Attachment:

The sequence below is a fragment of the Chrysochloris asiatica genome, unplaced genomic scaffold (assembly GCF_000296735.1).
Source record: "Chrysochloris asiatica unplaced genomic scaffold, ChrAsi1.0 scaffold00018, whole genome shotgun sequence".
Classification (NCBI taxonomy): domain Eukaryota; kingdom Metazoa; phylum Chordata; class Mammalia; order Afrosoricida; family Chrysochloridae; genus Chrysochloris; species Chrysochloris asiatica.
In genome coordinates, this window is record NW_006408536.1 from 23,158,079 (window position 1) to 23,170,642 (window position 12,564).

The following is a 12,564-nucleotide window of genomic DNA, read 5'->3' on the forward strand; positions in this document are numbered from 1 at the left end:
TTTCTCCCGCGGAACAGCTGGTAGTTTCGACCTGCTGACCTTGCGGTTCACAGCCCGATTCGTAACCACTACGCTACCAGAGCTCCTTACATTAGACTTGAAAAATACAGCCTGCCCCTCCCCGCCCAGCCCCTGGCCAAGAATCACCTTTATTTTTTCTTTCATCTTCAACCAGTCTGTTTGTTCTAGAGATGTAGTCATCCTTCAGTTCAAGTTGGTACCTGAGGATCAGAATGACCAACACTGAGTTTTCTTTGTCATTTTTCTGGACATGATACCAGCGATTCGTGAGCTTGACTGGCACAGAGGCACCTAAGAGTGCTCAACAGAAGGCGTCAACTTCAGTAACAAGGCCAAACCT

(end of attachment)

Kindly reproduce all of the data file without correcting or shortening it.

The sequence below is a fragment of the Chrysochloris asiatica genome, unplaced genomic scaffold (assembly GCF_000296735.1).
Source record: "Chrysochloris asiatica unplaced genomic scaffold, ChrAsi1.0 scaffold00018, whole genome shotgun sequence".
Classification (NCBI taxonomy): domain Eukaryota; kingdom Metazoa; phylum Chordata; class Mammalia; order Afrosoricida; family Chrysochloridae; genus Chrysochloris; species Chrysochloris asiatica.
In genome coordinates, this window is record NW_006408536.1 from 23,158,079 (window position 1) to 23,170,642 (window position 12,564).

The following is a 12,564-nucleotide window of genomic DNA, read 5'->3' on the forward strand; positions in this document are numbered from 1 at the left end:
TTTCTCCCGCGGAACAGCTGGTAGTTTCGACCTGCTGACCTTGCGGTTCACAGCCCGATTCGTAACCACTACGCTACCAGAGCTCCTTACATTAGACTTGAAAAATACAGCCTGCCCCTCCCCGCCCAGCCCCTGGCCAAGAATCACCTTTATTTTTTCTTTCATCTTCAACCAGTCTGTTTGTTCTAGAGATGTAGTCATCCTTCAGTTCAAGTTGGTACCTGAGGATCAGAATGACCAACACTGAGTTTTCTTTGTCATTTTTCTGGACATGATACCAGCGATTCGTGAGCTTGACTGGCACAGAGGCACCTAAGAGTGCTCAACAGAAGGCGTCAACTTCAGTAACAAGGCCAAACCT